5th Cir.: Naming Whistleblower Is an Adverse Action

By Mark Wilson, Esq. on November 18, 2014 | Last updated on March 21, 2019

In 2005, Halliburton hired Anthony Menendez to be the Director of Technical Accounting Research and Training in the Finance and Accounting department. Menendez trained field accountants and monitored accounting issues. A few months after he was hired, he reported to his boss, the Chief Accounting Officer (CAO), that some of Halliburton's accounting practices deviated from Generally Accepted Accounting Principles (GAAP).

I'm Going Up the Ladder

Over the next few months, he brought these concerns to the CAO's attention but was told he wasn't being a "team player." Eventually, the CAO stopped meeting with him. So what did Menendez do? He went to the SEC.

Menendez sent to Halliburton's General Counsel the same complaint he sent to the SEC. Once the GC received the SEC's complaint, he figured out that Menendez contacted the SEC. Eventually, the SEC investigation ended with the Commission concluding no enforcement action was necessary. Menendez resigned, claiming he couldn't continue working in that environment.

He filed a Department of Labor complaint alleging retaliation under the Sarbanes-Oxley Act. After bouncing between an administrative law judge and a review board, the review board held Halliburton liable for retaliation.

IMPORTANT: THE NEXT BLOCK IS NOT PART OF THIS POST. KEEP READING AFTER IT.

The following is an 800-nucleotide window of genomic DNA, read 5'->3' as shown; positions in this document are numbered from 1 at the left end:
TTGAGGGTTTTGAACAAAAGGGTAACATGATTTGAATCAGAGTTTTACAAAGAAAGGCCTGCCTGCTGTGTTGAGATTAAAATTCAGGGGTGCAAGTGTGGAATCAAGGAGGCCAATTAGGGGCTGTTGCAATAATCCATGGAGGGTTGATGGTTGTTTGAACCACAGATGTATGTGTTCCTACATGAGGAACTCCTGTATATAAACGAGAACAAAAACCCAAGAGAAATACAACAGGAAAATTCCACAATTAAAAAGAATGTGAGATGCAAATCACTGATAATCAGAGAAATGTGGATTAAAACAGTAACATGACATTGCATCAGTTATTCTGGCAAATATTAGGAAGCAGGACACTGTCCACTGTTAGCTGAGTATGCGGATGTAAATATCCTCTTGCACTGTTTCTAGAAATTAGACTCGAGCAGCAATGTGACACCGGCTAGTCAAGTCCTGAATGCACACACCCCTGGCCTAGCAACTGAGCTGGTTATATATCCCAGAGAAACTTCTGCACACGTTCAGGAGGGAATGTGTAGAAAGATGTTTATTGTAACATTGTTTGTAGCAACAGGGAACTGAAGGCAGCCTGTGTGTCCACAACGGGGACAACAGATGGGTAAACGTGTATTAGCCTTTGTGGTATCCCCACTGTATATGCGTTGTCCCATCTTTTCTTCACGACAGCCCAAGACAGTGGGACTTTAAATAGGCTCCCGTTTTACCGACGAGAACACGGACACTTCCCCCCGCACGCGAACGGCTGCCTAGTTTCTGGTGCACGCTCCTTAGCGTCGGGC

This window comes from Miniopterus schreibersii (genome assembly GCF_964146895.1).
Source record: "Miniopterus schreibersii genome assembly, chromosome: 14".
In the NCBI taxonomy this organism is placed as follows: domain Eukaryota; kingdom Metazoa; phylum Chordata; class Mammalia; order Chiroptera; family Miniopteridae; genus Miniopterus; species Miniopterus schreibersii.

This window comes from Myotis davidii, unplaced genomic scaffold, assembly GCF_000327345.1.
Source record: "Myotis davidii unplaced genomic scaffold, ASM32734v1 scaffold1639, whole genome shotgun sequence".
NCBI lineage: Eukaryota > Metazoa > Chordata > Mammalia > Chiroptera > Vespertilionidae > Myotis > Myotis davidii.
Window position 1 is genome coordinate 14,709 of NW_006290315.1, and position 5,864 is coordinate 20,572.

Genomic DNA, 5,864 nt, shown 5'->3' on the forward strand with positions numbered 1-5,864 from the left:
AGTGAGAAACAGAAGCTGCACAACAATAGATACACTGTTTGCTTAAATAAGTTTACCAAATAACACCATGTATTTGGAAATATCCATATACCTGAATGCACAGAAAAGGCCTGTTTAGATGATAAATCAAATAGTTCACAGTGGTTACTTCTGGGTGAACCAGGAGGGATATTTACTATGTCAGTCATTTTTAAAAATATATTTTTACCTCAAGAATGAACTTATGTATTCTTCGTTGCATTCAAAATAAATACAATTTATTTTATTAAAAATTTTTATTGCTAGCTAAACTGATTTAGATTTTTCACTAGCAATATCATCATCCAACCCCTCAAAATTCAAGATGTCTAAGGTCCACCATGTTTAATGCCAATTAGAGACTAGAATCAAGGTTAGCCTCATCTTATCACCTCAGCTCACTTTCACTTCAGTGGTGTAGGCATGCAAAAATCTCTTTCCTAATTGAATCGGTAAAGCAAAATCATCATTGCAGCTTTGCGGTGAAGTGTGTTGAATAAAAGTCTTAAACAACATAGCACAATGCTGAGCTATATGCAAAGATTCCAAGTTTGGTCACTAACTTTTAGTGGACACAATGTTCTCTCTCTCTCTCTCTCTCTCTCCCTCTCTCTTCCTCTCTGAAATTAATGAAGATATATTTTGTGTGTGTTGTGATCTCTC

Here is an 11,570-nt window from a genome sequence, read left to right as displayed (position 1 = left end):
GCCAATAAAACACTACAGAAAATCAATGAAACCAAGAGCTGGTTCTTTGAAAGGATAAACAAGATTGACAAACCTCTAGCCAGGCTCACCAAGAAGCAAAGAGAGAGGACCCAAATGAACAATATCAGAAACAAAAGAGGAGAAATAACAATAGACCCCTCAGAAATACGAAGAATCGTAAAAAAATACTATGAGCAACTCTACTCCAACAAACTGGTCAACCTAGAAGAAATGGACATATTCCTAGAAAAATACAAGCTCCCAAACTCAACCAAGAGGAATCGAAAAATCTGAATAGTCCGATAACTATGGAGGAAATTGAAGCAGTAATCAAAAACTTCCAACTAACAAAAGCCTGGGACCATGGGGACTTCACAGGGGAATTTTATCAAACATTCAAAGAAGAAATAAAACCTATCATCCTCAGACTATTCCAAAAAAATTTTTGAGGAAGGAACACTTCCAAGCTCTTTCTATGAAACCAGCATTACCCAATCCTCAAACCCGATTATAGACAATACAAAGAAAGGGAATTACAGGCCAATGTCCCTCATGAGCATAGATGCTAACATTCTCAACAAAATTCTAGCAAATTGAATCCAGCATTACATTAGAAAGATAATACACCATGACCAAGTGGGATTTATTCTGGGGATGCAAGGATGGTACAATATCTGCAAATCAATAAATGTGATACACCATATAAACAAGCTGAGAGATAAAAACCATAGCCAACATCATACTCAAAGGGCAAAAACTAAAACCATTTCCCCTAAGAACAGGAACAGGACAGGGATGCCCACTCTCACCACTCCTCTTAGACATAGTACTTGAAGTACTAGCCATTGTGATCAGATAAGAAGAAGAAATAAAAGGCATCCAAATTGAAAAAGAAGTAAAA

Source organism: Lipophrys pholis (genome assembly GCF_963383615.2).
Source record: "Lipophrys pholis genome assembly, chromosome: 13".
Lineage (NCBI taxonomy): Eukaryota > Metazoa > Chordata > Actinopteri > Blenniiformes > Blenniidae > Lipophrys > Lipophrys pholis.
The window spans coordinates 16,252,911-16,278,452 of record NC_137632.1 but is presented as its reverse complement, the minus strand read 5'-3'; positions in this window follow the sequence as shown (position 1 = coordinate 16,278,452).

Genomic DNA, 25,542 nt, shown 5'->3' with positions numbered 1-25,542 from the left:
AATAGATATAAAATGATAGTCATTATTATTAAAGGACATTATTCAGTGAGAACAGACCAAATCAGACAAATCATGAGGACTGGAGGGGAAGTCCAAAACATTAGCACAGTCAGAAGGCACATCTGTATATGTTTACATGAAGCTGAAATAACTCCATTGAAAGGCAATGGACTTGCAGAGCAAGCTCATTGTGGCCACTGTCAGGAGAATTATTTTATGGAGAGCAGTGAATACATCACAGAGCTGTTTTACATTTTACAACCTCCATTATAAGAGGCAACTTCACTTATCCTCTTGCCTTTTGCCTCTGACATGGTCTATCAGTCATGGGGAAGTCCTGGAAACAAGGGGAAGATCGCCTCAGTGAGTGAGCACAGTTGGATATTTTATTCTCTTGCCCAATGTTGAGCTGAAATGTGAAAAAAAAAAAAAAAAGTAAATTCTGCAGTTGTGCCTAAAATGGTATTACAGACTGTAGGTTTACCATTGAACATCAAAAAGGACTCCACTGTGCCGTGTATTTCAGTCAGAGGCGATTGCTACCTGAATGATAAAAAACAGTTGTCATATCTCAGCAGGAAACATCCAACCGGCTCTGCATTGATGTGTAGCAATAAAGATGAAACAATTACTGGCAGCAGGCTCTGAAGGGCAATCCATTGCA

Don't Unmask the Whistleblower

So what's the issue? Halliburton appealed the claim that the GC's disclosure of Menendez's identity was an "adverse action" and that protected conduct was a "contributing factor" in that disclosure. The Fifth Circuit., however, upheld the review board's determination. "It is inevitable that such a disclosure would result in ostracism, and, unsurprisingly, that is exactly what happened to Menendez following the disclosure," said the court. It also pointed out that when it's the boss disclosing the identity of the whistleblower to other employees, "the boss could be read as sending a warning, granting his implied imprimatur on differential treatment of the employee, or otherwise expressing a sort of discontent from on high."

On the second issue, the court found that the whistleblowing was a contributing factor to the disclosure. Even though Halliburton claimed the connection between the whistleblowing and the adverse action had to be "wrongfully motivated," the Fifth Circuit disagreed.

The Takeaway

What is there to learn from the Fifth Circuit's opinion?

  • Employees can't be adversely affected for engaging in protected conduct like whistleblowing.
  • Something can be "adverse" even if it's much less than firing, demotion, or reassignment. It can even be disclosing the identity of the whistleblower to others.
  • The relationship between an adverse effect and the protected activity is causal; it doesn't matter if the employer's motivation was "wrongful" or not.

What's at stake? More than just back pay. The Fifth Circuit upheld a damage award for "noneconomic compensatory damages, including emotional distress and reputational harm" under Sarbanes-Oxley.

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